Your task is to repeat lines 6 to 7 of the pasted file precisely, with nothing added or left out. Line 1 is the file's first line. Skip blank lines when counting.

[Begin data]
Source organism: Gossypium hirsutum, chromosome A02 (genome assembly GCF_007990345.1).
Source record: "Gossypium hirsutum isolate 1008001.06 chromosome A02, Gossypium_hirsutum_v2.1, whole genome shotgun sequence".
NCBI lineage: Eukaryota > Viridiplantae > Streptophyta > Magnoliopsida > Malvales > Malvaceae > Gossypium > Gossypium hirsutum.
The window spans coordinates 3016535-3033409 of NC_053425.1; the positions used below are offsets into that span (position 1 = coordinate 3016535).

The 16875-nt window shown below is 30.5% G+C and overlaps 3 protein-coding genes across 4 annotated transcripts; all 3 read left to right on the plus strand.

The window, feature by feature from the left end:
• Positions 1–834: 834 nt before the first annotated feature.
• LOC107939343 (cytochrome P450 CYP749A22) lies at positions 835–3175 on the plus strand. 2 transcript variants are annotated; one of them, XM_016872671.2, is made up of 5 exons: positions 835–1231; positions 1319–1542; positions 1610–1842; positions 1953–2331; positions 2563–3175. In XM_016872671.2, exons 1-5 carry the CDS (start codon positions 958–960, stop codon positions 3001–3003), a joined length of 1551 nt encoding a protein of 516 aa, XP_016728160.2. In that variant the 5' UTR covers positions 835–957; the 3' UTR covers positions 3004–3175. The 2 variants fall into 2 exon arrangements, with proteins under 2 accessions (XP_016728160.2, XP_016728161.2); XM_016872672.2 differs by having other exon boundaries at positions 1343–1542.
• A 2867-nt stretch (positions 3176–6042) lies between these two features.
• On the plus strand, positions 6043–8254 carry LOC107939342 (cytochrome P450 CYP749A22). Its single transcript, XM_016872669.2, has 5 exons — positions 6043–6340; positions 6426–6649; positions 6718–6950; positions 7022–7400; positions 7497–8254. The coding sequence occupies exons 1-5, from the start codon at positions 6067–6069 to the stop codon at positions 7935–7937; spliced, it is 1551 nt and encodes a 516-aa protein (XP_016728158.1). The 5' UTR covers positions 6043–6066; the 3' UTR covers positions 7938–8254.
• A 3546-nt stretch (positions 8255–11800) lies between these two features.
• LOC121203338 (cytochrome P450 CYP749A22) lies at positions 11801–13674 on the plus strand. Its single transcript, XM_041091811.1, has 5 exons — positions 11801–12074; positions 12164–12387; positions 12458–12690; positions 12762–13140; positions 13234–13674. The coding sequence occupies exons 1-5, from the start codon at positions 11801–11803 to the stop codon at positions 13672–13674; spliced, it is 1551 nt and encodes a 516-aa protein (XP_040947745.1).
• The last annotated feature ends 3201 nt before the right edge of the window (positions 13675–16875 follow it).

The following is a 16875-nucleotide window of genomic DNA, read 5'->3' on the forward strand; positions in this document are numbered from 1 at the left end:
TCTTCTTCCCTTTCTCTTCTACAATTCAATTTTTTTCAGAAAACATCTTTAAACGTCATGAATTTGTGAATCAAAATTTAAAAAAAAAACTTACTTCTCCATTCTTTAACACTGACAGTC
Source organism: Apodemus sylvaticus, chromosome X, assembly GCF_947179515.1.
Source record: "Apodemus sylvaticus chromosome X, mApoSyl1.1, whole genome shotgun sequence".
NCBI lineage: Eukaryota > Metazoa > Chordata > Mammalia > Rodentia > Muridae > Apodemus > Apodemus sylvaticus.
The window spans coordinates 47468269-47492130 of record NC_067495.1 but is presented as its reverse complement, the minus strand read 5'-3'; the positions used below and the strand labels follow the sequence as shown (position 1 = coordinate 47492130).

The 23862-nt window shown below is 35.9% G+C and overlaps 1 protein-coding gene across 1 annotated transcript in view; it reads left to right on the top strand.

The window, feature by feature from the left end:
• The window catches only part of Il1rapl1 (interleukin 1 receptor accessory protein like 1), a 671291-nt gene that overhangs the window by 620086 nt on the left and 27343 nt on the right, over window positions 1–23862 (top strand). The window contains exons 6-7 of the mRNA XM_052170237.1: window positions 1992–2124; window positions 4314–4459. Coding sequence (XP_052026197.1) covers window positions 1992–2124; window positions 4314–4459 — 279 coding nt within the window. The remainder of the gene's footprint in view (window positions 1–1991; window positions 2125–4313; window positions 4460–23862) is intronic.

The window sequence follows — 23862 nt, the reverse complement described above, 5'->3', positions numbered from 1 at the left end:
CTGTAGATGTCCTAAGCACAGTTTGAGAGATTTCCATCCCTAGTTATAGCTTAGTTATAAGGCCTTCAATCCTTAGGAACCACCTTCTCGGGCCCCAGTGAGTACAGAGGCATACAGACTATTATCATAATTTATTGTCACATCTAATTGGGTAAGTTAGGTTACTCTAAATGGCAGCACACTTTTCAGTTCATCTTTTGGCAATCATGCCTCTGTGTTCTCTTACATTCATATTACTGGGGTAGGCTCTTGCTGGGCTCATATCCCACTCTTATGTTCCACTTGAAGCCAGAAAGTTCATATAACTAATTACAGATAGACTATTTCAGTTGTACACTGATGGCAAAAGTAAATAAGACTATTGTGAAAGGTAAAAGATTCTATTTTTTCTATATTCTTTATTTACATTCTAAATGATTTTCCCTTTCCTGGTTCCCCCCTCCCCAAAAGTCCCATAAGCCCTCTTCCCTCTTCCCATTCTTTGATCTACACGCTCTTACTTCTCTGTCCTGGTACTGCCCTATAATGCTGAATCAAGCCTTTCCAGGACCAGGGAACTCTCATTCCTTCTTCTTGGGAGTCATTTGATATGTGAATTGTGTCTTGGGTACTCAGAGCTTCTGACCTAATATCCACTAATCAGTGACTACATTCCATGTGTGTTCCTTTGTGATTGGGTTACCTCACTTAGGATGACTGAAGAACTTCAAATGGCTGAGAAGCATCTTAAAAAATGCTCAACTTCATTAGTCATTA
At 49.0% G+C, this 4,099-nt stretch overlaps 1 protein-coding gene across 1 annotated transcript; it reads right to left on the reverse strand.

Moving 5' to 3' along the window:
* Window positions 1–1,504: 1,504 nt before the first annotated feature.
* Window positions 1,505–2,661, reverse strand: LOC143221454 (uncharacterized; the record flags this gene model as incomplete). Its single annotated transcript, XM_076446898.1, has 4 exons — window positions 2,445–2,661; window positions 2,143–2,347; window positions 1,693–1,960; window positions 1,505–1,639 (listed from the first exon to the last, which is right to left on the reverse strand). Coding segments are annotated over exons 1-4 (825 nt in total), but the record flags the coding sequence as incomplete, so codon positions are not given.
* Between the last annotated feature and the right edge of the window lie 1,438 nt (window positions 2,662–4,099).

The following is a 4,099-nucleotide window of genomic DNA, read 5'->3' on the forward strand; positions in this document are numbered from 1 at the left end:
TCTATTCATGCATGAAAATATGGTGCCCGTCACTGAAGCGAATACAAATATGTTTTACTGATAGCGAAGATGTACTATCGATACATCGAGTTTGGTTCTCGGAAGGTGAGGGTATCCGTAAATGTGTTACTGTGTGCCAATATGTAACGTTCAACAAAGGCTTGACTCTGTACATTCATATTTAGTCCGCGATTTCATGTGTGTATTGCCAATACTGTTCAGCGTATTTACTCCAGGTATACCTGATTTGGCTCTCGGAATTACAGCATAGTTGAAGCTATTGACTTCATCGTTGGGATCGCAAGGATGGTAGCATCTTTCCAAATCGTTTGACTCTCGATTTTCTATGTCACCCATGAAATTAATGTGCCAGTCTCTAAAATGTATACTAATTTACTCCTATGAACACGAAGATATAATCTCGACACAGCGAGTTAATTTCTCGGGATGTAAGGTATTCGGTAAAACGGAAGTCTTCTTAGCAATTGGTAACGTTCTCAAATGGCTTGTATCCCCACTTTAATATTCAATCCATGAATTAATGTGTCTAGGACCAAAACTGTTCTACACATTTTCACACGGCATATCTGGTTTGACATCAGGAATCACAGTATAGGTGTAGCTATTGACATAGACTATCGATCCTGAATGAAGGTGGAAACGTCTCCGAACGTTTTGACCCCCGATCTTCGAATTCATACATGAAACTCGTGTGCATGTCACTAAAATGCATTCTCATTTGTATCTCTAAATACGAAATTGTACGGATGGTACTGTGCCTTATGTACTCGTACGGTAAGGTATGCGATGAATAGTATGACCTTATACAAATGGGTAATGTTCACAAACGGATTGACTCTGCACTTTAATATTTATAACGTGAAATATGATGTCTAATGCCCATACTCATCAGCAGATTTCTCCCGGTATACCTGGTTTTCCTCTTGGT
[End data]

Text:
The window, feature by feature from the left end:
• Positions 1–834: 834 nt before the first annotated feature.